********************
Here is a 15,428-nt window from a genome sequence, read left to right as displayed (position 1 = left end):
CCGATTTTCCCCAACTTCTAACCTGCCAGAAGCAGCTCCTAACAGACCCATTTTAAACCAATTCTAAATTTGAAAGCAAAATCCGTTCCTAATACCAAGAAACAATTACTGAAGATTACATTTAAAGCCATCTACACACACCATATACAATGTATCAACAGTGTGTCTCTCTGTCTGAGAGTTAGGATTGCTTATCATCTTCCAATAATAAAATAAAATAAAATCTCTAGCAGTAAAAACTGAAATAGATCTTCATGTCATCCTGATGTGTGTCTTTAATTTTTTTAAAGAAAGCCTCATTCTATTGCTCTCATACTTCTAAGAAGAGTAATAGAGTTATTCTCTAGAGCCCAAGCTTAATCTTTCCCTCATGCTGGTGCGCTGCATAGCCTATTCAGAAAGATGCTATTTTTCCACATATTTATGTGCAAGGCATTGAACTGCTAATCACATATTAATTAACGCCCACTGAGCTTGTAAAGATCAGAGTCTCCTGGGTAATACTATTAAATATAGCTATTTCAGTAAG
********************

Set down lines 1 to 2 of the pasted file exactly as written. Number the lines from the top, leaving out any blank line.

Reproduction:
Here is a 15,428-nt window from a genome sequence, read left to right as displayed (position 1 = left end):
CCGATTTTCCCCAACTTCTAACCTGCCAGAAGCAGCTCCTAACAGACCCATTTTAAACCAATTCTAAATTTGAAAGCAAAATCCGTTCCTAATACCAAGAAACAATTACTGAAGATTACATTTAAAGCCATCTACACACACCATATACAATGTATCAACAGTGTGTCTCTCTGTCTGAGAGTTAGGATTGCTTATCATCTTCCAATAATAAAATAAAATAAAATCTCTAGCAGTAAAAACTGAAATAGATCTTCATGTCATCCTGATGTGTGTCTTTAATTTTTTTAAAGAAAGCCTCATTCTATTGCTCTCATACTTCTAAGAAGAGTAATAGAGTTATTCTCTAGAGCCCAAGCTTAATCTTTCCCTCATGCTGGTGCGCTGCATAGCCTATTCAGAAAGATGCTATTTTTCCACATATTTATGTGCAAGGCATTGAACTGCTAATCACATATTAATTAACGCCCACTGAGCTTGTAAAGATCAGAGTCTCCTGGGTAATACTATTAAATATAGCTATTTCAGTAAG